Explore more of our celebrity interviews here.

We Can Work It Out!

Lauren Purcell's ApartmentI was that kid who in kindergarten was an avid earner of gold stars. In grade school, I cared a lot about my report card. Which may explain my dismay that years later I’m scraping by with a C-minus in kitchen renovation. I have yet to create the binder of inspiration pages torn from magazines that I imagine every “good” renovator has. It took me three weeks to sign off on the refrigerator my designer recommended because I insisted on seeing it in person. I’m the worst kind of perfectionist—one who’s also a procrastinator.

 

Or maybe I procrastinate because I’m a perfectionist. That’s the diagnosis I got when I confessed all to my “kitchen therapist,” ApartmentTherapy.com’s Maxwell Ryan. “You want the renovation to be perfect, but you’re also afraid it’s going to fail,” he said.

 

Maxwell has a hilarious (but scarily right-on) trick for grouping renovators into four types: Each is one of the Beatles. “You’re George Harrison, the idealist, the guy who took the band to India,” he teased me. “You’re making a simple kitchen renovation into a whole journey.” Luckily, he also told me what I could do about it—and I asked him for advice for the other Beatles, too, so you can identify yourself and make good progress on your own project.

–Lauren Purcell, Editor-in-Chief

 

What Type Of Renovator Are You?

Tell us below in the comments.

 

Beatles_John Lennon

YOU’RE A TOE-TAPPER IF…

you’re take-charge and decisive but can be impatient. You’re fiery, with a bit of a temper.

YOUR SPIRIT-BEATLE: John Lennon. “He ran off with Yoko,” Maxwell says. “He pushed boundaries to get results.”

SO NOW WHAT? To avoid making snap decisions you might regret later, “readjust your time line to account for the fact that some details require a little reflection,” Maxwell says.

 

Beatles_Paul McCartney
YOU’RE AN ENTHUSIAST IF…

you’re easy to please, sometimes too easy. Does “Oh, but I like all of them!” sound familiar?

YOUR SPIRIT-BEATLE:Paul McCartney. “He’s charming, always happy and never cared how much time it took to finish an album because he enjoyed the process,” Maxwell says.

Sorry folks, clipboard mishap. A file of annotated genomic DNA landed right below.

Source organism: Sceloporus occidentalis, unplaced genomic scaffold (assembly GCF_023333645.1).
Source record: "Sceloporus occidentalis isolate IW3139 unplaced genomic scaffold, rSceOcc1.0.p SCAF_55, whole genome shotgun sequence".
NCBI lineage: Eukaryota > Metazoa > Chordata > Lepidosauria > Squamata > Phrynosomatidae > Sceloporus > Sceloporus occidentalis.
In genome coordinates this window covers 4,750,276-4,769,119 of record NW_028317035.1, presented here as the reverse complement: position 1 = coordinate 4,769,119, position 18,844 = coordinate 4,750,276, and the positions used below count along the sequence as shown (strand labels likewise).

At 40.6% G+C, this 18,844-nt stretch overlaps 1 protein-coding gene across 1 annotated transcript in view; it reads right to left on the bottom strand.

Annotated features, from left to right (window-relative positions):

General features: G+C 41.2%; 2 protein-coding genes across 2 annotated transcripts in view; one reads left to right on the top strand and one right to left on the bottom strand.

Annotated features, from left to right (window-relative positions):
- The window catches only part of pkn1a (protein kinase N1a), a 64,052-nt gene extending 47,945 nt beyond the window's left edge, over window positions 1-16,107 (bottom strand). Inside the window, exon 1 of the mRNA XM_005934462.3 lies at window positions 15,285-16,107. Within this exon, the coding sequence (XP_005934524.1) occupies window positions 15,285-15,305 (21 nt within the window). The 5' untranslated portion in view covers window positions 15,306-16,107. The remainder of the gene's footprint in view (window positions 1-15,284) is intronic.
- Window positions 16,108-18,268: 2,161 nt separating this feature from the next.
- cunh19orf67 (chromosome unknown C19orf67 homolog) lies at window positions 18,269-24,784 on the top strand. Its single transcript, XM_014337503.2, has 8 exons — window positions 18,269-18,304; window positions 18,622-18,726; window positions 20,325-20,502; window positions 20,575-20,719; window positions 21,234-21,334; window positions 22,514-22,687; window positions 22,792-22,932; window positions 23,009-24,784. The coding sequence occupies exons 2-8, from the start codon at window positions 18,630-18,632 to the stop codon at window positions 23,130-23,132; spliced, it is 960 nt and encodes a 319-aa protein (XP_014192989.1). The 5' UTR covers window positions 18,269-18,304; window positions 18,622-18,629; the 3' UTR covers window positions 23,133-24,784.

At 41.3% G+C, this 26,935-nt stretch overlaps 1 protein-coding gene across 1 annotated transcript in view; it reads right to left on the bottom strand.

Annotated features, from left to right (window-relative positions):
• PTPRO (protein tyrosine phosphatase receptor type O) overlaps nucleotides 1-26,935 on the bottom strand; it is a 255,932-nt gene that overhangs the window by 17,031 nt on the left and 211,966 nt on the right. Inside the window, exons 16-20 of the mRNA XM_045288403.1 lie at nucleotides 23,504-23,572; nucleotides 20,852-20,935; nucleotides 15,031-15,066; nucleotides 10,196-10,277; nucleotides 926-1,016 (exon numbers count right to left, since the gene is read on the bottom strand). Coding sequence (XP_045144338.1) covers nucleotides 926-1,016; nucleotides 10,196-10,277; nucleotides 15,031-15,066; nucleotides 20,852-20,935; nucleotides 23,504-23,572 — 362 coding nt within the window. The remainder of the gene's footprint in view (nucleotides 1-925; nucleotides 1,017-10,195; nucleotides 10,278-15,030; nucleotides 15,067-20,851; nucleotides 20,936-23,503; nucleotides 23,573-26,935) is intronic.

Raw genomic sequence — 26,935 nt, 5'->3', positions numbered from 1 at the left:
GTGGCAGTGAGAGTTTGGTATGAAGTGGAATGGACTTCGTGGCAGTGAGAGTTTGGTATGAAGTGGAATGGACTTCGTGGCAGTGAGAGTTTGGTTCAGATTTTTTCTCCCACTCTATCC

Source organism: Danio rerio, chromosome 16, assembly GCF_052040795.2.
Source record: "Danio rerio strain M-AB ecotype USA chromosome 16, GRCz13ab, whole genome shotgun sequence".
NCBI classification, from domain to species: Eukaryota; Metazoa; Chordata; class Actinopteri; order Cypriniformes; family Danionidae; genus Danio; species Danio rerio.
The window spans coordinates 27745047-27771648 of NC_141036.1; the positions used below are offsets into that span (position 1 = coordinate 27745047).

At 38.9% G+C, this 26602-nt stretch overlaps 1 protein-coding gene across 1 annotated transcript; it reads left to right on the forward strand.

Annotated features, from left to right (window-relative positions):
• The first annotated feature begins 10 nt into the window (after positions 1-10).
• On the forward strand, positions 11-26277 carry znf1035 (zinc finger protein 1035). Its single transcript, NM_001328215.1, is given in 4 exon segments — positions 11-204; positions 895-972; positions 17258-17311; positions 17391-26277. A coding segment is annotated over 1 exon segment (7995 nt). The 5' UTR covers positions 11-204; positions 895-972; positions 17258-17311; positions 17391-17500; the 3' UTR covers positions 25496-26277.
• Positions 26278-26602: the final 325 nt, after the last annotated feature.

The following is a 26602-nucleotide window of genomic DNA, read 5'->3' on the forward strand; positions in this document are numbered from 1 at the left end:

SO NOW WHAT?Let your designer know that less is more—fewer options means you’ll make decisions more quickly.

Beatles_George Harrison
YOU’RE A PERFECTIONIST IF…

you want—need!—things to be exactly right. So you agonize over even the smallest detail.

YOUR SPIRIT-BEATLE:George Harrison. “He was the introspective one, the idealist,” Maxwell says.

SO NOW WHAT?Hire a designer who’s also a perfectionist. That way you can trust that she’s picking the four best backsplash tiles from the hundreds of options. And you can stop obsessing.

Beatles_Ringo Starr
YOU’RE A ZEN MASTER IF…

you believe in the slow and steady approach. You take direction well and appreciate support.

YOUR SPIRIT-BEATLE:Ringo Starr. “He’s calm and cool,” Maxwell says. “He’s probably got the lowest blood pressure, too!”

SO NOW WHAT? You may need a slight kick to get things moving, so set goals and deadlines with your designer—and then ask him to really push you to meet them.

 

Follow along with Lauren as she shares her progress and everything else, from the appliances to keeping costs down to injecting personality into one of the most important rooms in her home.

 

More Kitchen Renovation Posts:

The “Before” Photos

The Reluctant Renovator: Getting Started

The First Step for Your Kitchen Renovation

 

How to Roast Peppers

Roasting peppers teases out their sweetness and gives them a smoky edge (And they make Rachael’s Birds in a Nest with Peppers & Sausage oh so good.) Jarred roasted peppers are a good shortcut, but you’ll get a fresher flavor and firmer texture by making your own. It couldn’t be easier: Follow our to-do tutorial below, heat up the broiler and get cooking!

Birds in a Nest with Peppers & Sausage

Get Rach’s Birds in a Nest with Peppers & Sausage recipe!

 

 

1. Place the peppers on a rimmed baking sheet or broiler pan and broil, turning often with tongs, until blistered all over, about 8 minutes.

 

 

 

 

 

2. While warm, stick the peppers in a glass or metal bowl and cover tightly with plastic wrap. Let stand until cool enough to handle.

3. Remove the peppers from the bowl and peel off the skin. Cut out the stem and ribs, toss the seeds and you’re done!

 

 

 

 

 

 

 

Illustrations by Emma Kelly

That’s it! Now, get roastin’ and share your success stories with us below in our comments!